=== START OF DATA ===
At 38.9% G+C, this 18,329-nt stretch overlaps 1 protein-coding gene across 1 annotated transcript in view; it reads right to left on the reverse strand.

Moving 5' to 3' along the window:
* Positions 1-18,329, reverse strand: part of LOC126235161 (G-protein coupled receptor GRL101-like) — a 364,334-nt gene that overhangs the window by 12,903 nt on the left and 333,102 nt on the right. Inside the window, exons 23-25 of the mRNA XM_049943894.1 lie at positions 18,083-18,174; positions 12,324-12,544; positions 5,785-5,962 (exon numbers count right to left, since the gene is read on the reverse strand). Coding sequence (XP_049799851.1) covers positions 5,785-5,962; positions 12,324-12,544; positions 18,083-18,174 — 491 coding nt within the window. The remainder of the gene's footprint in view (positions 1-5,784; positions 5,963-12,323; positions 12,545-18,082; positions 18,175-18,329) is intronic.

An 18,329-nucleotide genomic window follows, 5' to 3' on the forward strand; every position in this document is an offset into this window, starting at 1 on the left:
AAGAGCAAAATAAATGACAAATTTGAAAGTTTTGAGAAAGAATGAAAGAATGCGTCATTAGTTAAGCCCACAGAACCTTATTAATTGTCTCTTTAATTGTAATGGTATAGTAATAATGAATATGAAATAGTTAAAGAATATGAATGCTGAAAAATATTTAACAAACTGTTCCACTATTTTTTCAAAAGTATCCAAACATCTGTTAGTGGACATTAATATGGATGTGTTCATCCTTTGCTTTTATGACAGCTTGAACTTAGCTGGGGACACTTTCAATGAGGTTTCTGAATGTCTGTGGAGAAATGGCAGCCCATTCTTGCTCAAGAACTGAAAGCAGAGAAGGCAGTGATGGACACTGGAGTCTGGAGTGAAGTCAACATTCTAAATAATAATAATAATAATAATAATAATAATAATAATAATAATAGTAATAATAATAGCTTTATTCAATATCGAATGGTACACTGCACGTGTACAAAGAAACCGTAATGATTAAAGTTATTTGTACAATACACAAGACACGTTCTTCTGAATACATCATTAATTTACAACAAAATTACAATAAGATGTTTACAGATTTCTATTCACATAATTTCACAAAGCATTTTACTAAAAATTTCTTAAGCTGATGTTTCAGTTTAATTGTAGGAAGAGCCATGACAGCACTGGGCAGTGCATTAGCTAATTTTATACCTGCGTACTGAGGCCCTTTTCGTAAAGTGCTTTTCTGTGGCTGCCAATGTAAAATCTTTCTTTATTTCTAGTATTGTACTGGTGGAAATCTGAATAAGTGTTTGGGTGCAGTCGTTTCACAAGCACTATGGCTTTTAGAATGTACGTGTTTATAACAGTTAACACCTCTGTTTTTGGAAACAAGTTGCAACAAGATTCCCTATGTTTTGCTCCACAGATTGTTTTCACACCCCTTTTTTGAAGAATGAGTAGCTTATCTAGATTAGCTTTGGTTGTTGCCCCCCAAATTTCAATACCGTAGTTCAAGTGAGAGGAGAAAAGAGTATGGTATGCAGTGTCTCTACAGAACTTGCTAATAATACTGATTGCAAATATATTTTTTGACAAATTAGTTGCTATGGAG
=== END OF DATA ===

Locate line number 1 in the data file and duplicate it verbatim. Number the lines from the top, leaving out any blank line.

At 38.9% G+C, this 18,329-nt stretch overlaps 1 protein-coding gene across 1 annotated transcript in view; it reads right to left on the reverse strand.